Haiti is suffering from the massive Jan 12 earthquake and needs our help. Below I've posted some first-hand accounts of the quake from people in Haiti. Please consider a donation to an organization in Haiti. If you would like to give directly to a Haitian family, please contact me (anna.versluis@gmail.com).

Monday, July 03, 2006

From Sunday, July 2

I spent the morning and early afternoon with JS and Josette. They have a 16-month-old son, J, and another son due in September. Josette made rice, a black bean sauce, a tomato sauce, meatballs (with MCC canned turkey, a very hot item!) and key lime juice. It was very tasty! Pictures are attached of J and cousin L, age 10.

JS mentioned that the MCC country reps who just left Haiti knew someone who was kidnapped last December--an 18-yr-old Canadian who'd lived most of his life in Haiti. He was kidnapped during the day while he was driving with a Haitian friend along a road that's not known to be dangerous. The kidnappers had guns and stopped the truck, let the Haitian man go (or he got away), and took the Canadian to Cite Soliel, the most notorious slum in Port-au-Prince. When they got their ransom (not sure how much) they let the boy go unharmed. The boy said the kidnappers wanted the money to buy guns in order to keep fighting for Aristide to return (he's in exile in South Africa). The kidnappers treated the Canadian well--they gave him three meals each day and even fixed his truck, which had been damaged when they kidnapped him, and gave him money to fill the tank with gas when they let him go. Guess they must have felt generous with the ransom money coming in.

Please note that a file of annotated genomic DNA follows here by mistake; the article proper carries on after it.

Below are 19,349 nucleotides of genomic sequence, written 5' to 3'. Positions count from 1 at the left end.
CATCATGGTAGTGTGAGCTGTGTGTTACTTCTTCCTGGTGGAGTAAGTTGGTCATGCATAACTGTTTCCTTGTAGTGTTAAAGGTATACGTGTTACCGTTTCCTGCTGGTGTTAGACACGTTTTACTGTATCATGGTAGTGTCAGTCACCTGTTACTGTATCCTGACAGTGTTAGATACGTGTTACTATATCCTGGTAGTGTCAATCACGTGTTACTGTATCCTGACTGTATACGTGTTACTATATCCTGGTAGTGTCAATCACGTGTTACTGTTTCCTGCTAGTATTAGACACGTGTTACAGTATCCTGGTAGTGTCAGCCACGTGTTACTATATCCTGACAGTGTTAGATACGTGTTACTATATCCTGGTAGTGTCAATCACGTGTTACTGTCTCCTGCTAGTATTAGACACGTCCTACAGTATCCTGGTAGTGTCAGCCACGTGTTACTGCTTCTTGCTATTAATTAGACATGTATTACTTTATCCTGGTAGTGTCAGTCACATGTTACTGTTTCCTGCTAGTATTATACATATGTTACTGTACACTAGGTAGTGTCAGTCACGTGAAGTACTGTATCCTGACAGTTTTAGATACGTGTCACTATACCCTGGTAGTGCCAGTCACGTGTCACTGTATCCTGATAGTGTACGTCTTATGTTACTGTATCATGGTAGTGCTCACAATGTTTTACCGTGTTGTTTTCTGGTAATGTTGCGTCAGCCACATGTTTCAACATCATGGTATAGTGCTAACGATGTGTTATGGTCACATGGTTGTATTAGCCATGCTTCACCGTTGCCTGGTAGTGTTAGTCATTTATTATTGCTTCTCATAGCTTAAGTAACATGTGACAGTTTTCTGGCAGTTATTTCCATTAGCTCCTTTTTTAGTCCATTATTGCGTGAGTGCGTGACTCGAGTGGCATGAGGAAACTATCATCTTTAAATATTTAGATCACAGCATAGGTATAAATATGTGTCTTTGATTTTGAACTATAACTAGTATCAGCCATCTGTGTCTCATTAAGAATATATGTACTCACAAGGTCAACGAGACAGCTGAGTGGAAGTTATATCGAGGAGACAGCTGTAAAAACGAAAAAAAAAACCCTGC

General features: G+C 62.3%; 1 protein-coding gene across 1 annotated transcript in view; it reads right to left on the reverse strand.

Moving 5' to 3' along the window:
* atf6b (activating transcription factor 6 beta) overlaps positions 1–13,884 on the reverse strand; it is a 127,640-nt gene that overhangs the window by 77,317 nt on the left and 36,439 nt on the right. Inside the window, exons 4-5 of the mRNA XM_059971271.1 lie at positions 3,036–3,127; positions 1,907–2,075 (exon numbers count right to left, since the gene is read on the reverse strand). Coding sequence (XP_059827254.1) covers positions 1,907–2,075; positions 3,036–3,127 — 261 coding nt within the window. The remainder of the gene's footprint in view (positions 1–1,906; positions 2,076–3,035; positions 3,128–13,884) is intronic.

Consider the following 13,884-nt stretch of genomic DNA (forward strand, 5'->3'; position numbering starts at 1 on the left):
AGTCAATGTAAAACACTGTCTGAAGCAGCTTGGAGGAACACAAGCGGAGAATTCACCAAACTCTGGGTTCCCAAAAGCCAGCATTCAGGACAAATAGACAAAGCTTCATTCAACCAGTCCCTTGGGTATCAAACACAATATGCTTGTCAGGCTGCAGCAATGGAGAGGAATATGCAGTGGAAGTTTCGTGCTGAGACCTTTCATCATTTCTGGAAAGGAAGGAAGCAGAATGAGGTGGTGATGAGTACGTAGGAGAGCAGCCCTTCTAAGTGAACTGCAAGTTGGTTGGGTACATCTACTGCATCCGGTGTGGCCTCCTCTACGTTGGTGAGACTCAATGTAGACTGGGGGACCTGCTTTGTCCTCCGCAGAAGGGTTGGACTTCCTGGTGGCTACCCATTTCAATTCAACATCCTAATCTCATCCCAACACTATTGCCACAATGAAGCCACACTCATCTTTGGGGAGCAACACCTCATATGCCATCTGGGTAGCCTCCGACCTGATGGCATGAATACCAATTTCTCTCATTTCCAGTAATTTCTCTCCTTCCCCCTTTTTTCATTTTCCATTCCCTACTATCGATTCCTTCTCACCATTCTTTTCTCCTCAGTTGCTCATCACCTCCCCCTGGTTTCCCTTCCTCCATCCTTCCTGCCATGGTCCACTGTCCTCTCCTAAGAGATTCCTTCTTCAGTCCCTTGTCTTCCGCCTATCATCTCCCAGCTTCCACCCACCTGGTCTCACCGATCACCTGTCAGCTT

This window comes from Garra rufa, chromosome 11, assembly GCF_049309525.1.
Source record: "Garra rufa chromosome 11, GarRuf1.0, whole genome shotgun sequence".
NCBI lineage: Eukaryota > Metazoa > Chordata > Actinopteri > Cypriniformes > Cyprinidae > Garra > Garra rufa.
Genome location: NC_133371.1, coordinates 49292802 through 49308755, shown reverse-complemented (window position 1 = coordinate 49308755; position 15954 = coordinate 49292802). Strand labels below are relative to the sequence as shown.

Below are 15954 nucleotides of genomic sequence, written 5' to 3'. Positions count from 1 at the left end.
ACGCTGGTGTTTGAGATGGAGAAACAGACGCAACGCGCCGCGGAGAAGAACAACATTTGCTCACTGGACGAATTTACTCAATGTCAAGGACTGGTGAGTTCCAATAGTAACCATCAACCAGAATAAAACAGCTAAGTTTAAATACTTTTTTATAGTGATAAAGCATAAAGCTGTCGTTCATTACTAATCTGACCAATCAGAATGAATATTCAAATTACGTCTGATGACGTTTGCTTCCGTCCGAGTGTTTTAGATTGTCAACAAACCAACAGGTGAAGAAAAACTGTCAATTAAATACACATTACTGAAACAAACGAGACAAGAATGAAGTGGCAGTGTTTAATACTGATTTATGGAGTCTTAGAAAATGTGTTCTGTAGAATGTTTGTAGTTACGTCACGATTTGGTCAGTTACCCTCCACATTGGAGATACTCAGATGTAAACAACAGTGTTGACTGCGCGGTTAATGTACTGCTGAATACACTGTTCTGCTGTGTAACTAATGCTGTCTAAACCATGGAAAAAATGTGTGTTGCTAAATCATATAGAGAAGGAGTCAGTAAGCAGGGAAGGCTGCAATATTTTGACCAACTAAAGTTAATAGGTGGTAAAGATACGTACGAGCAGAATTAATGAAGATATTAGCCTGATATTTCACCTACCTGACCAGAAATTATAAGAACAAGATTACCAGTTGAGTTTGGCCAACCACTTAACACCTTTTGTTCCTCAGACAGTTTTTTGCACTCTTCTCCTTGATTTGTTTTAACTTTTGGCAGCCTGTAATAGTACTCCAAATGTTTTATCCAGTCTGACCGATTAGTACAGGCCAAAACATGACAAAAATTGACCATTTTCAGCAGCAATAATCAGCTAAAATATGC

I asked JS if he thought most kidnappings were Aristide-related and he said that some were, but not all. He said that "people you wouldn't think are involved"--that is, wealthy, educated people, perhaps from the elite class--were behind some/many of the kidnappings simply as a way to make money. Some of the kidnappings are politically motivated, as was the case with journalist Jacques Roche who was killed last July despite the ransom being paid. A UN peacekeeping force has been here for--is it 2 years now? They're supposed to be disarming the gangs and thugs, but have just about nothing to show for their time here. They patrol the streets in expensive armored vehicles and SUVS, but besides driving around we're not sure what they do. They are not at all liked by most Haitians, who refer to the UN mission as "Tourista" instead of its official name, "MINUSTA."


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